April 4, 2011; Source: Wall Street Journal | Congressman Paul Ryan (R-WI) is the GOP’s House intellectual when it comes to fiscal matters. On behalf of his Republican colleagues, he is releasing a budget alternative to President Obama’s FY2012 proposals – even though the nation still doesn’t actually have an approved FY2011 budget as the two parties play government shut-down brinksmanship. His proposal is titled, “Path to Prosperity,” oddly reminiscent of his FY2009 proposal called “Path to American Prosperity” (PDF).

Ryan is nothing if not consistent.

Ryan’s new Path looks a lot like the old Path. In 2009, he proposed cutting federal spending by $4.8 trillion over 10 years. The new Path aims at only $4 trillion, perhaps reflecting the deep cuts that have already been made to federal programs. The difference is the plan to transform Medicare and Medicaid. Medicare would basically be replaced by a “premium support system” for the elderly. This conversion would apply to people who are currently younger than 55, meaning that people 55 or older would still be able to participate in Medicare as it currently exists.

The new program would offer retirees an array of private insurance plans. The federal government would pay the first $15,000 in premiums, a sum that would rise for poorer seniors or seniors in poor health, the savings realized in what the government won’t pay for over $15,000. Ryan crafted this with longtime Democratic budget expert Alice Rivlin, but heading into the 2012 election, Republicans don’t anticipate a lot of crossover Democratic support for the idea.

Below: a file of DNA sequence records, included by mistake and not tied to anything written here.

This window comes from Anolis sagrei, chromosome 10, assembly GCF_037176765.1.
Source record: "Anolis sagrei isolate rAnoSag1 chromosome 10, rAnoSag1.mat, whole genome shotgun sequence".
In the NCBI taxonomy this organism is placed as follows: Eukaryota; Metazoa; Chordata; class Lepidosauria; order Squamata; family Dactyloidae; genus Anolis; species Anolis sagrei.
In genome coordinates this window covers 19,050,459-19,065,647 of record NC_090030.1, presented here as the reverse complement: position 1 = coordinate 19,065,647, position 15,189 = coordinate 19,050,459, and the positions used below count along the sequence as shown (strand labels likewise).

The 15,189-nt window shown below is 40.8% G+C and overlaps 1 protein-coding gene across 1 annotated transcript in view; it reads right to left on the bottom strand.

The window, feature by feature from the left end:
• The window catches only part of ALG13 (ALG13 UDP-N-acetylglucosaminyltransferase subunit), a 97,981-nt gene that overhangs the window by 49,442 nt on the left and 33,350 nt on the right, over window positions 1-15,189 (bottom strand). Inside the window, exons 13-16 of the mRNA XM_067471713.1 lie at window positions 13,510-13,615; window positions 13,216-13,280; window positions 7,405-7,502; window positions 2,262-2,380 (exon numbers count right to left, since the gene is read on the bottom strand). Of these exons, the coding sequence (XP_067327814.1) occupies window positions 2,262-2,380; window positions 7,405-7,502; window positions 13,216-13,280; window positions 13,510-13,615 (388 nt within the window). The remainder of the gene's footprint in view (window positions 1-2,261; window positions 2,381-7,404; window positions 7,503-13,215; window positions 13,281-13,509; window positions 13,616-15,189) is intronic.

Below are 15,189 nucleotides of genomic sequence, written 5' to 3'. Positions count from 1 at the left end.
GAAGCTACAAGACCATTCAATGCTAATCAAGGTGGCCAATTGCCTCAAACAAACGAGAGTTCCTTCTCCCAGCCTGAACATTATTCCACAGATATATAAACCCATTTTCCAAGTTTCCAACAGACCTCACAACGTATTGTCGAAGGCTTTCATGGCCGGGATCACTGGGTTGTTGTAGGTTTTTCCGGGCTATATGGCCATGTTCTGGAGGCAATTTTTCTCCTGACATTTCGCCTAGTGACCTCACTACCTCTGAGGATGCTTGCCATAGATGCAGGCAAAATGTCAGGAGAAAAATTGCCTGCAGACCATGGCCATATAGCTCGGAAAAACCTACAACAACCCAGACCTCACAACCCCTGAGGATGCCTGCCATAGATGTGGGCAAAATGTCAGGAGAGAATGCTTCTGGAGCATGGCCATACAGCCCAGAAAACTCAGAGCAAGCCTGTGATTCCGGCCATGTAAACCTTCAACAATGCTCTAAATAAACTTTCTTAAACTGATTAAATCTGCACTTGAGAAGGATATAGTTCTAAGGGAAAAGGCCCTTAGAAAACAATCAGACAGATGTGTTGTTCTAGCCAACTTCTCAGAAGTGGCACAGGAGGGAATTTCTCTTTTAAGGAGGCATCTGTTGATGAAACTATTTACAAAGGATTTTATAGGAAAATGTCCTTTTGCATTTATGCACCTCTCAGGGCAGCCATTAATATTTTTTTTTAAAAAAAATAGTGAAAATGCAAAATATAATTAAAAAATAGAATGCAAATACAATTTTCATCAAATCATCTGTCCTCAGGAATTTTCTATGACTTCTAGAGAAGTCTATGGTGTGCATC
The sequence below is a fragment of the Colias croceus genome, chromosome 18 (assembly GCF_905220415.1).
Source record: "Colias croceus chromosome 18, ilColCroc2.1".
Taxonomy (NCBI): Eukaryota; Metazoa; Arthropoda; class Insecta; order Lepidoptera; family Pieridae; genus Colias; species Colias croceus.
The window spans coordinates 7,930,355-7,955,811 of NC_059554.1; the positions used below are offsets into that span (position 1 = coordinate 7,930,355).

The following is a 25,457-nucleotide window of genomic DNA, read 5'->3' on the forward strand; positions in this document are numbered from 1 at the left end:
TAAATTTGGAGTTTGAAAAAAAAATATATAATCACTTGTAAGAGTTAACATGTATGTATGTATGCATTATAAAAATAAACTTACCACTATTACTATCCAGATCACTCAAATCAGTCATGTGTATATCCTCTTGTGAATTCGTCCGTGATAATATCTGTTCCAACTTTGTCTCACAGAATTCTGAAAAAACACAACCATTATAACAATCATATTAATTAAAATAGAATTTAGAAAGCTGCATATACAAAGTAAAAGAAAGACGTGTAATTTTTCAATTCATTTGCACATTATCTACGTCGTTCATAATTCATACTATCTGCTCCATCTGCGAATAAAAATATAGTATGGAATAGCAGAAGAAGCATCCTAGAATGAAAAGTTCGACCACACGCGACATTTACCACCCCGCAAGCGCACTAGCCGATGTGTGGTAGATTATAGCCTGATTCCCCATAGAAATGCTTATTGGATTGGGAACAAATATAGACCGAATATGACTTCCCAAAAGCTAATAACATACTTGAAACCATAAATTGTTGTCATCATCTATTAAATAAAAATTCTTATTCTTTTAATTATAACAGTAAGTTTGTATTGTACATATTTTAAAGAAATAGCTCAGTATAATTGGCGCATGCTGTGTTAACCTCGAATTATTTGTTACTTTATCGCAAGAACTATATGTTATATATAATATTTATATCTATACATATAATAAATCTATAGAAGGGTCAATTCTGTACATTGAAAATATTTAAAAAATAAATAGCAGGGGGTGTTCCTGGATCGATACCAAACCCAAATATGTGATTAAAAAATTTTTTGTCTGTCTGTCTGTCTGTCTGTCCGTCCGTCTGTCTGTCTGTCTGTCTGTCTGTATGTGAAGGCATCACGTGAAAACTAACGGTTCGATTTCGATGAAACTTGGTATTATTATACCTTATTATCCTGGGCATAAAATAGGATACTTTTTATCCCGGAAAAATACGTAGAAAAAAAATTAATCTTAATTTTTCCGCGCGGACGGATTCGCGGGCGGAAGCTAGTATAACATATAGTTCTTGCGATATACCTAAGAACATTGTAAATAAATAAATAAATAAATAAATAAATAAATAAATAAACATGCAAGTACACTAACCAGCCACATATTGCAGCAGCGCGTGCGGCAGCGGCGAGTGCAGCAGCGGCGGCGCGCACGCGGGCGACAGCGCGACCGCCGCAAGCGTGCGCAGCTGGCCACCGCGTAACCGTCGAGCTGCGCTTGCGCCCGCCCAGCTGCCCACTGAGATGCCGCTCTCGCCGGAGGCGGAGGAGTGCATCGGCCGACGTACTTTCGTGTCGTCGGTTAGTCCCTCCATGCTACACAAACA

Medicaid would also end somewhere along Ryan’s Path, converted into a “series of block grants to give states more flexibility” and save the federal government money. Ryan has some unspecified plans in his Path for Social Security, but the news reports in advance of the official release don’t clarify.

What is clear is that Ryan’s alternative budget matches the objectives of its namesake in 2009, aiming to reduce federal spending to about 20 percent of GDP. To do that, the Path has to include massive cuts in social programs unless Ryan and his GOP colleagues take the unprecedented step of slashing defense spending.

Where does Paul Ryan’s Path lead? Maybe some macroeconomists will find that Ryan’s cuts will lead to some sort of prosperity, but it is difficult to imagine that the prosperity will be equally shared by the poor and the middle class.—Rick Cohen